Lastly, please consider your dietary zinc and magnesium intake. Insufficient zinc intake can impede the function of the parietal cells in your stomach. Without going into too much detail about the various effects, one is that less acid may be secreted. Less acid means less efficient digestion of certain foods, and this can lead to larger-than-optimal food particles reaching the lower intestine and bowel, and these can potentially trigger an immune response, in the form of inflammation of the intestinal tissues. Additionally, good dietary zinc intake is essential for correct function of the immune system, generally, so if the immune system is to be modulated appropriately, and if it is to be capable of fighting pathogenic bacteria, it will certainly require adequate presence of zinc in the body. Options for dietary zinc include seeds of pumpkin, sunflower, pecan etc., but if you find you have a serious shortfall of zinc then these might not prove sufficient to redress the balance. There are supplemental forms, such as zinc picolinate, citrate etc., but, if there is a clinical urgency to ensure maximum absorbability, there are non-vegetarian options with very high levels of highly-absorbable zinc (his is a vegan board, though, so I'll refrain from detailing them here). Note that the pancreas functions in the dual capacities of both an endocrine and an exocrine organ. Minerals such as zinc and magnesium are vital for it's correct operation. Even people on a raw foods diet, full of nutritious foods, can often unwittingly be deficient in zinc and magnesium, particularly if they have very active, stressful (or amorous!) lives. Seriously, it's something worth checking, and also take 5-10 minutes to educate yourself on how much zinc and magnesium content your daily foods, raw or otherwise, actually contain. It may surprise you how little of these minerals is present in many foods we generally consider to be highly-nutritious:
If you need any more pointers or elaboration on anything I've discussed, by all means ask, but, without wishing to sound like a broken record, please get yourself properly diagnosed by a qualified practitioner if at all possible. I am not a doctor; just someone with an intimate understanding of these matters, on account of having personally experienced some of them myself.
Hope you get better soon. I know what chronic intestinal and bowel pain is like. I've had more than my fair share over the preceding few years, so you have my sympathy!
Last edited by Arky; 03-20-2013 at 03:26 PM.
Y O U ------ D A ------- M A N !!!!!!!!!!!!
You are amazingly helpful.
My short much, less articulate answer that I think would be the simplest would be to do the fermented foods and then see how you feel -without the probiotics. Then no matter how you feel, good or bad, do the Genova Diagnostics' Digestive Stool Analysis. This is an amazing test that can tell you all kinds of things about your digestion, whether you have parasites or not, etc.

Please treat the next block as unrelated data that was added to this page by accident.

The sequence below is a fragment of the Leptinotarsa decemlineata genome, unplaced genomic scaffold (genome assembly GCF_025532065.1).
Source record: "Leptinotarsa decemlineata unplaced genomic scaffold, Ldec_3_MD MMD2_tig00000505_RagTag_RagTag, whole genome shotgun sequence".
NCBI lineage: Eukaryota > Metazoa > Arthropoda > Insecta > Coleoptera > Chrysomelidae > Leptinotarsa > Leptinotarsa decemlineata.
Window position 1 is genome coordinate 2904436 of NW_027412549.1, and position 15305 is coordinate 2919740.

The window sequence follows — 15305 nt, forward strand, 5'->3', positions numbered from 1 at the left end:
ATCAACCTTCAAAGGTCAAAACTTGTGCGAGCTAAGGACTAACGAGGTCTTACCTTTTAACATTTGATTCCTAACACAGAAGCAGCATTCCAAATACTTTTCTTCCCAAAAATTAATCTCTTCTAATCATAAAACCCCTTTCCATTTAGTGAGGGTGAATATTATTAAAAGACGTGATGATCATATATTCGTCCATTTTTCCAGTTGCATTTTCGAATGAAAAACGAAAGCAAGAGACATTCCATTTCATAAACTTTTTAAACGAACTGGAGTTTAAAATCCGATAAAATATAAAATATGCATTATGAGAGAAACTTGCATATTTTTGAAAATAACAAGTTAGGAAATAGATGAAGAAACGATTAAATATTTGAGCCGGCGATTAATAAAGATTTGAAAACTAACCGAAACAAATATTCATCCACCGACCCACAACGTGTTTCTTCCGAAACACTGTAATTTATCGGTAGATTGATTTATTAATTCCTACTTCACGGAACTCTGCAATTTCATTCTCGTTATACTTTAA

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highest weight ever 147 lbs.
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Am I to take it that you've walked a similar path to me, in terms of seeking CDSA etc.?
Whilst they're not absolutely foolproof (they can be woefully hit-or-miss with identifying certain parasites, for example, something I can personally attest to, unfortunately, what with this aspect of them being an art/science which is still in its infancy), they can nonetheless be amazingly informative in regard to a wide spectrum of digestive functions, I agree. For example, one of several interesting results my test flagged-up was that I had remarkably low secretion of pancreatic Elastase, and of course this can have major implications for digestive health in terms of malabsorption and inflammation.
Wow, thanks for all the help. I didn't know you get a lot more from fermented foods than you do from probiotic supplements. I'm aware of the importance of getting fermented foods in my diet, but I don't think I would like the taste of any of them. I hate coleslaw anyway. Rejuvelac is bearable so I suppose I could start consuming that regularly. But, is that enough, or would I need a variety of fermented foods to ensure I'm getting a variety of bacteria strains? And how much do you consume a day?
Also, how do you find a doctor that is skilled in this area that can do CDSA testing?